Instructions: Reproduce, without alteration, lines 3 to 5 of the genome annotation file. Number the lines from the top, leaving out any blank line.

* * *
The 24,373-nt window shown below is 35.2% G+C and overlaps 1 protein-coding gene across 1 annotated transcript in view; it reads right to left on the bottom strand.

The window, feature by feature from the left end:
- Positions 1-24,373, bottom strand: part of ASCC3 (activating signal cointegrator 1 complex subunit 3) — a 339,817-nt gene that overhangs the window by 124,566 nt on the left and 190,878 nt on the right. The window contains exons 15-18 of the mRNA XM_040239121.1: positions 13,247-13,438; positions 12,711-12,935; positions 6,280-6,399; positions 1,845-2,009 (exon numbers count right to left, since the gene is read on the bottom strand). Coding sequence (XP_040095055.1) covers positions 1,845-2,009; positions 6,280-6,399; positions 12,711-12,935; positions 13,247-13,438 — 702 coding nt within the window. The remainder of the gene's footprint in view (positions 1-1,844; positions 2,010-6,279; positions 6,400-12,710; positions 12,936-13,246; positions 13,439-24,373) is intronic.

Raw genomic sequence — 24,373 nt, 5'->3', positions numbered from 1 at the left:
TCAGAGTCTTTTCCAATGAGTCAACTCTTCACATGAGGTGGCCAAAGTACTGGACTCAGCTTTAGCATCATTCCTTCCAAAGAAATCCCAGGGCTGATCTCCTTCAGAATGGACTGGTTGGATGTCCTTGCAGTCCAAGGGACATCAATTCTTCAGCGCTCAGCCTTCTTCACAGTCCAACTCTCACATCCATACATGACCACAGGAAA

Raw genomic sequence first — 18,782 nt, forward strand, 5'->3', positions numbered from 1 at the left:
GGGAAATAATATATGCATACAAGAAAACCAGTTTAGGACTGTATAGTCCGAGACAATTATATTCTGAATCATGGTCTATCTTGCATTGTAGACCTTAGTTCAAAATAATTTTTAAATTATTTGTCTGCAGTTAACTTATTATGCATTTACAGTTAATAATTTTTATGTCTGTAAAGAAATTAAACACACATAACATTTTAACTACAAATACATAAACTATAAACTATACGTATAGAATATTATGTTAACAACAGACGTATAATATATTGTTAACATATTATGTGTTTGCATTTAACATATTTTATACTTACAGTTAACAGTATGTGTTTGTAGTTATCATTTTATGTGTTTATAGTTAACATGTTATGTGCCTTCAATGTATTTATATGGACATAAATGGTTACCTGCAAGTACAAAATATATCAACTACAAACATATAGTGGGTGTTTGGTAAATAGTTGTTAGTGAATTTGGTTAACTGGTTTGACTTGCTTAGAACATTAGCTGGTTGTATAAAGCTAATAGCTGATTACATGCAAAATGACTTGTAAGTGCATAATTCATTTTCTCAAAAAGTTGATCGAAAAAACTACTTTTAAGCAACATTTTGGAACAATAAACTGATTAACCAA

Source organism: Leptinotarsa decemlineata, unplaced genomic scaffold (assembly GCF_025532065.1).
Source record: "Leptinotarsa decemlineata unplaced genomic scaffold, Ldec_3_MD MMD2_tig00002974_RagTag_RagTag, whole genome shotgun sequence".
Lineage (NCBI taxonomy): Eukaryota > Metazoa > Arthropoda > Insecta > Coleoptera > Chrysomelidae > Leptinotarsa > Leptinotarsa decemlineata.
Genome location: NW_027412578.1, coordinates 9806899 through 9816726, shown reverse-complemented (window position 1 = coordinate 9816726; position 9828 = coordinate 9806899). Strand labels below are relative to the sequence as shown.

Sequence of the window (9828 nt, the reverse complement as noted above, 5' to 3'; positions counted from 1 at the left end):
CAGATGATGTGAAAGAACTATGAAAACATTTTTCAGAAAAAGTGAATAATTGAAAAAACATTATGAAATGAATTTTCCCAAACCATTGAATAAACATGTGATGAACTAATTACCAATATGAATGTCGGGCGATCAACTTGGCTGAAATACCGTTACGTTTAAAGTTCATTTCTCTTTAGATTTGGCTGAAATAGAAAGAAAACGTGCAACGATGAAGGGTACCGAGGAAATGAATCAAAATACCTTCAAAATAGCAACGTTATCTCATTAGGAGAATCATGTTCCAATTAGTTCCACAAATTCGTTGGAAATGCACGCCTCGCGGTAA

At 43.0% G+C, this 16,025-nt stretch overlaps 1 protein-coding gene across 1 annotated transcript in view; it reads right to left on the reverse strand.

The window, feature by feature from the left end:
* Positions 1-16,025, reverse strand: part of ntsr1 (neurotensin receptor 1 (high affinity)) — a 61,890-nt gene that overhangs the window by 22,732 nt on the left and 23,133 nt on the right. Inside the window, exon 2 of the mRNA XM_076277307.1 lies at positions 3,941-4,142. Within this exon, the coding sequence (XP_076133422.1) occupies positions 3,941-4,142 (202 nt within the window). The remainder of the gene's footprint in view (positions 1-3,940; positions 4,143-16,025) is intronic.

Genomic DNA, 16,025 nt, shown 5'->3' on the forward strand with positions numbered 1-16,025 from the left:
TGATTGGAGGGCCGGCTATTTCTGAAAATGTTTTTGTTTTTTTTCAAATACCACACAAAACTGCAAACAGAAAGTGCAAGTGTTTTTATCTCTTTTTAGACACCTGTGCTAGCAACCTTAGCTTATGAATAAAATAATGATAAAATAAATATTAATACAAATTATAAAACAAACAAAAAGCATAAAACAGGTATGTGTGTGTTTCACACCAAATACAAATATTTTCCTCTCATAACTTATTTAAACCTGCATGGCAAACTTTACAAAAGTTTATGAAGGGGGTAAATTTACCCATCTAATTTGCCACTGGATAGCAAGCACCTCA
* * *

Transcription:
- Positions 1-24,373, bottom strand: part of ASCC3 (activating signal cointegrator 1 complex subunit 3) — a 339,817-nt gene that overhangs the window by 124,566 nt on the left and 190,878 nt on the right. The window contains exons 15-18 of the mRNA XM_040239121.1: positions 13,247-13,438; positions 12,711-12,935; positions 6,280-6,399; positions 1,845-2,009 (exon numbers count right to left, since the gene is read on the bottom strand). Coding sequence (XP_040095055.1) covers positions 1,845-2,009; positions 6,280-6,399; positions 12,711-12,935; positions 13,247-13,438 — 702 coding nt within the window. The remainder of the gene's footprint in view (positions 1-1,844; positions 2,010-6,279; positions 6,400-12,710; positions 12,936-13,246; positions 13,439-24,373) is intronic.

Raw genomic sequence — 24,373 nt, 5'->3', positions numbered from 1 at the left:
TCAGAGTCTTTTCCAATGAGTCAACTCTTCACATGAGGTGGCCAAAGTACTGGACTCAGCTTTAGCATCATTCCTTCCAAAGAAATCCCAGGGCTGATCTCCTTCAGAATGGACTGGTTGGATGTCCTTGCAGTCCAAGGGACATCAATTCTTCAGCGCTCAGCCTTCTTCACAGTCCAACTCTCACATCCATACATGACCACAGGAAA